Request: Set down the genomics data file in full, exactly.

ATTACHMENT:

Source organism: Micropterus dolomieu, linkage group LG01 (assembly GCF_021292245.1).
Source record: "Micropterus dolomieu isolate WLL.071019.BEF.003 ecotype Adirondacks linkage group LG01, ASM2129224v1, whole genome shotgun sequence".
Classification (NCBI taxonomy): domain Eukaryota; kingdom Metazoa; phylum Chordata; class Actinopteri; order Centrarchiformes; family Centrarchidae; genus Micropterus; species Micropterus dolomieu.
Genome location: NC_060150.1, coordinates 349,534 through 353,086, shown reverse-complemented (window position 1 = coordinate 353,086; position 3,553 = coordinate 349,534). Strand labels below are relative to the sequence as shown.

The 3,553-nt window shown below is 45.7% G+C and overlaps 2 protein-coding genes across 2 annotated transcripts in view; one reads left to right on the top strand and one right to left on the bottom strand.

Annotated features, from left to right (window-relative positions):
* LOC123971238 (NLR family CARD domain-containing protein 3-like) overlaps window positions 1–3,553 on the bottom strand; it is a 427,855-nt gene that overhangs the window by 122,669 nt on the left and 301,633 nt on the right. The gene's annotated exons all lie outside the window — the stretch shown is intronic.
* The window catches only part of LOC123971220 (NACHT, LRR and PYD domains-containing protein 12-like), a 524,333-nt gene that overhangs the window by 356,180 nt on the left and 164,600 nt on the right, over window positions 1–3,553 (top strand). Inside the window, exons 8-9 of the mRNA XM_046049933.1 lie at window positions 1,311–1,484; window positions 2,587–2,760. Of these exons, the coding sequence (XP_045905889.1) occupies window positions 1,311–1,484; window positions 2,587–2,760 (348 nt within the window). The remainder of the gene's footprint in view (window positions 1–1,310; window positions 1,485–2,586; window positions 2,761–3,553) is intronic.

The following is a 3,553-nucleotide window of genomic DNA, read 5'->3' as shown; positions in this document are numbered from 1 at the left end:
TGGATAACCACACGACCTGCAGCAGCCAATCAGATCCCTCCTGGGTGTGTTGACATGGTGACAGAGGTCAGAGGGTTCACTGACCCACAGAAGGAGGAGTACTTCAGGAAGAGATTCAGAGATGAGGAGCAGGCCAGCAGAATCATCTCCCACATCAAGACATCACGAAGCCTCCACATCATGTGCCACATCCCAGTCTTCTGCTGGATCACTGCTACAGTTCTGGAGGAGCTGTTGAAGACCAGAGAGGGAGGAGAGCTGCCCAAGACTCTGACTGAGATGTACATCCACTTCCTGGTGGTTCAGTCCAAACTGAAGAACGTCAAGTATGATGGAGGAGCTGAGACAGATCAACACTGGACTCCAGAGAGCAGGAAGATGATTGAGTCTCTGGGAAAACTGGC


Source organism: Micropterus dolomieu, linkage group LG01 (assembly GCF_021292245.1).
Source record: "Micropterus dolomieu isolate WLL.071019.BEF.003 ecotype Adirondacks linkage group LG01, ASM2129224v1, whole genome shotgun sequence".
Classification (NCBI taxonomy): domain Eukaryota; kingdom Metazoa; phylum Chordata; class Actinopteri; order Centrarchiformes; family Centrarchidae; genus Micropterus; species Micropterus dolomieu.
Genome location: NC_060150.1, coordinates 349,534 through 353,086, shown reverse-complemented (window position 1 = coordinate 353,086; position 3,553 = coordinate 349,534). Strand labels below are relative to the sequence as shown.

The 3,553-nt window shown below is 45.7% G+C and overlaps 2 protein-coding genes across 2 annotated transcripts in view; one reads left to right on the top strand and one right to left on the bottom strand.

Annotated features, from left to right (window-relative positions):
* LOC123971238 (NLR family CARD domain-containing protein 3-like) overlaps window positions 1–3,553 on the bottom strand; it is a 427,855-nt gene that overhangs the window by 122,669 nt on the left and 301,633 nt on the right. The gene's annotated exons all lie outside the window — the stretch shown is intronic.
* The window catches only part of LOC123971220 (NACHT, LRR and PYD domains-containing protein 12-like), a 524,333-nt gene that overhangs the window by 356,180 nt on the left and 164,600 nt on the right, over window positions 1–3,553 (top strand). Inside the window, exons 8-9 of the mRNA XM_046049933.1 lie at window positions 1,311–1,484; window positions 2,587–2,760. Of these exons, the coding sequence (XP_045905889.1) occupies window positions 1,311–1,484; window positions 2,587–2,760 (348 nt within the window). The remainder of the gene's footprint in view (window positions 1–1,310; window positions 1,485–2,586; window positions 2,761–3,553) is intronic.

The following is a 3,553-nucleotide window of genomic DNA, read 5'->3' as shown; positions in this document are numbered from 1 at the left end:
TGGATAACCACACGACCTGCAGCAGCCAATCAGATCCCTCCTGGGTGTGTTGACATGGTGACAGAGGTCAGAGGGTTCACTGACCCACAGAAGGAGGAGTACTTCAGGAAGAGATTCAGAGATGAGGAGCAGGCCAGCAGAATCATCTCCCACATCAAGACATCACGAAGCCTCCACATCATGTGCCACATCCCAGTCTTCTGCTGGATCACTGCTACAGTTCTGGAGGAGCTGTTGAAGACCAGAGAGGGAGGAGAGCTGCCCAAGACTCTGACTGAGATGTACATCCACTTCCTGGTGGTTCAGTCCAAACTGAAGAACGTCAAGTATGATGGAGGAGCTGAGACAGATCAACACTGGACTCCAGAGAGCAGGAAGATGATTGAGTCTCTGGGAAAACTGGC